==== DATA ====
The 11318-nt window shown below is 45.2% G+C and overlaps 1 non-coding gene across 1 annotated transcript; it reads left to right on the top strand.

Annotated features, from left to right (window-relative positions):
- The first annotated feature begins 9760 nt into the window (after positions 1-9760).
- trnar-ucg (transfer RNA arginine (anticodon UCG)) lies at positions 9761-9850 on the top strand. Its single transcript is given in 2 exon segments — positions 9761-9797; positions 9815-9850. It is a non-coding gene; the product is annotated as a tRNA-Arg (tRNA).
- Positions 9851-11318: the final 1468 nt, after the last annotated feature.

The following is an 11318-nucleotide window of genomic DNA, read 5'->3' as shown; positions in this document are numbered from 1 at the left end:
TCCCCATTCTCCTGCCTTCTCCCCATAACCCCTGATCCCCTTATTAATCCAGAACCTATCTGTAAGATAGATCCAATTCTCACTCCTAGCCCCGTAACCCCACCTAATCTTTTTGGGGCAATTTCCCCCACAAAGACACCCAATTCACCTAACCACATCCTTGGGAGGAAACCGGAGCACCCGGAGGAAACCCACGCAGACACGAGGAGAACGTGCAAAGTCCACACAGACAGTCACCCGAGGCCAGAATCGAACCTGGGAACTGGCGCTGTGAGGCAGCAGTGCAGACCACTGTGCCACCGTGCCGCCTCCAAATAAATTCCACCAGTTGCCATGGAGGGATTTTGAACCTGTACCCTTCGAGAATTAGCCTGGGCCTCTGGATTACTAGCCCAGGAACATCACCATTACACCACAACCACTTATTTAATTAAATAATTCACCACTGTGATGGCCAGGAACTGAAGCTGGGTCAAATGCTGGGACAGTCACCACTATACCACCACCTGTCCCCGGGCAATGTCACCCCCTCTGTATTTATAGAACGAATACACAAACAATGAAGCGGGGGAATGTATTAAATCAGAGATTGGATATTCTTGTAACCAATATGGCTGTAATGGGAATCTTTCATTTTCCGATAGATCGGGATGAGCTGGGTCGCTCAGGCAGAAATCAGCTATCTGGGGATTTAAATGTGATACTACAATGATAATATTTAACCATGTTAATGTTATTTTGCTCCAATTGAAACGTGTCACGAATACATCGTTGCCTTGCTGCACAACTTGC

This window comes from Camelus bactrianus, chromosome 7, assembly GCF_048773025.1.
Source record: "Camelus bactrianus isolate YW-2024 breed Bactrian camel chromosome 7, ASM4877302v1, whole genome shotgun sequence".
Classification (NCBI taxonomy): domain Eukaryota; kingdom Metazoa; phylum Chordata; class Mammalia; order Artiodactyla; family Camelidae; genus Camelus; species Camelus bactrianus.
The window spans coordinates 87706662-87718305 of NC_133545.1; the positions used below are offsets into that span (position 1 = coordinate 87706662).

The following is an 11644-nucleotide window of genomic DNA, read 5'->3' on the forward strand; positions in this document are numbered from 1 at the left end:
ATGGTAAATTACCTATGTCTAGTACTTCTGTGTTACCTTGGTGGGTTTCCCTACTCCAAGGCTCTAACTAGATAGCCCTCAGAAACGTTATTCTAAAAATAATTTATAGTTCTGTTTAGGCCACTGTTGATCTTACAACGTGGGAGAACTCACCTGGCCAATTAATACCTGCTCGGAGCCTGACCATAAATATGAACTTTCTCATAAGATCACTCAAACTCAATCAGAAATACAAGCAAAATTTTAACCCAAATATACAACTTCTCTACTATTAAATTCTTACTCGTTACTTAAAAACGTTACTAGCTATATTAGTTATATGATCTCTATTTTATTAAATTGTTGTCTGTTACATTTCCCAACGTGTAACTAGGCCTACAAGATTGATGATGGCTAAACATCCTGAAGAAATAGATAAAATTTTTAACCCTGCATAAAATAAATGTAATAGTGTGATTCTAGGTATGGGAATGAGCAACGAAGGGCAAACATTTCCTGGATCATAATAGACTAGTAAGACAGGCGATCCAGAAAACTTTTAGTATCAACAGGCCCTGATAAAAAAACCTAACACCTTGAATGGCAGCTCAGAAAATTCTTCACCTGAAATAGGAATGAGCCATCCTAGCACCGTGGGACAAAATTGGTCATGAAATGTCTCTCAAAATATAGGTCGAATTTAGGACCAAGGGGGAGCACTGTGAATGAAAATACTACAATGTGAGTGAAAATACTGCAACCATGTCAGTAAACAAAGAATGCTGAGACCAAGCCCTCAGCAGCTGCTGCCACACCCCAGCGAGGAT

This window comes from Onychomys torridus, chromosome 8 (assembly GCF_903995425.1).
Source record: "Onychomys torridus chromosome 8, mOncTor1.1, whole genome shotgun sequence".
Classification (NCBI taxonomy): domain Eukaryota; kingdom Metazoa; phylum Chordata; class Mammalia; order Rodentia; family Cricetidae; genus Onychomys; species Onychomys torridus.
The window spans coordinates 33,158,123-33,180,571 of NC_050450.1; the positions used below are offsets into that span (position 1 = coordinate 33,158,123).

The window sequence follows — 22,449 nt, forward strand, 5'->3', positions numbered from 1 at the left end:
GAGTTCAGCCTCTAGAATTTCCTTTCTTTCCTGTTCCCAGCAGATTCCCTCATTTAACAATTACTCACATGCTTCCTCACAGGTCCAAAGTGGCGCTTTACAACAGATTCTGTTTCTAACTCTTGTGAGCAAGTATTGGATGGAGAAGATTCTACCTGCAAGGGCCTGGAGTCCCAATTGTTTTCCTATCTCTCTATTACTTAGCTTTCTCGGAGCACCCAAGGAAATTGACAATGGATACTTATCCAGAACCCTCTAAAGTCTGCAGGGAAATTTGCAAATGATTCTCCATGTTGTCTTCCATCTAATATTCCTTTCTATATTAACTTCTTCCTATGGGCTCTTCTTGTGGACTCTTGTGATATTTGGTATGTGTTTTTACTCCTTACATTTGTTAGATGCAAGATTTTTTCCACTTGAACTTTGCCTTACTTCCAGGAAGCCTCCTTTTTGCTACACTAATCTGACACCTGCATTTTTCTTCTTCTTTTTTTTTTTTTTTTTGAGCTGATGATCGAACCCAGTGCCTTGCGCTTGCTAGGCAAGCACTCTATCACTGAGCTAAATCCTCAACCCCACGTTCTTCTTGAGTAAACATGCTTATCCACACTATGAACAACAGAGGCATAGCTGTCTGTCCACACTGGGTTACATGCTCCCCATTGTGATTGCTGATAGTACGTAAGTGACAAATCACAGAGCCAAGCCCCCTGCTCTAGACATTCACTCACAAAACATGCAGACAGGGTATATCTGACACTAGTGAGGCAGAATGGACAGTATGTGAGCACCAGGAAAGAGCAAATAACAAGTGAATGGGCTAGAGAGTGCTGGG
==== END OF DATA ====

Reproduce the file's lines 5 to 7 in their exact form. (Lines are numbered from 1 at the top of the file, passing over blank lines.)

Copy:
- Positions 9851-11318: the final 1468 nt, after the last annotated feature.

The following is an 11318-nucleotide window of genomic DNA, read 5'->3' as shown; positions in this document are numbered from 1 at the left end:
TCCCCATTCTCCTGCCTTCTCCCCATAACCCCTGATCCCCTTATTAATCCAGAACCTATCTGTAAGATAGATCCAATTCTCACTCCTAGCCCCGTAACCCCACCTAATCTTTTTGGGGCAATTTCCCCCACAAAGACACCCAATTCACCTAACCACATCCTTGGGAGGAAACCGGAGCACCCGGAGGAAACCCACGCAGACACGAGGAGAACGTGCAAAGTCCACACAGACAGTCACCCGAGGCCAGAATCGAACCTGGGAACTGGCGCTGTGAGGCAGCAGTGCAGACCACTGTGCCACCGTGCCGCCTCCAAATAAATTCCACCAGTTGCCATGGAGGGATTTTGAACCTGTACCCTTCGAGAATTAGCCTGGGCCTCTGGATTACTAGCCCAGGAACATCACCATTACACCACAACCACTTATTTAATTAAATAATTCACCACTGTGATGGCCAGGAACTGAAGCTGGGTCAAATGCTGGGACAGTCACCACTATACCACCACCTGTCCCCGGGCAATGTCACCCCCTCTGTATTTATAGAACGAATACACAAACAATGAAGCGGGGGAATGTATTAAATCAGAGATTGGATATTCTTGTAACCAATATGGCTGTAATGGGAATCTTTCATTTTCCGATAGATCGGGATGAGCTGGGTCGCTCAGGCAGAAATCAGCTATCTGGGGATTTAAATGTGATACTACAATGATAATATTTAACCATGTTAATGTTATTTTGCTCCAATTGAAACGTGTCACGAATACATCGTTGCCTTGCTGCACAACTTGC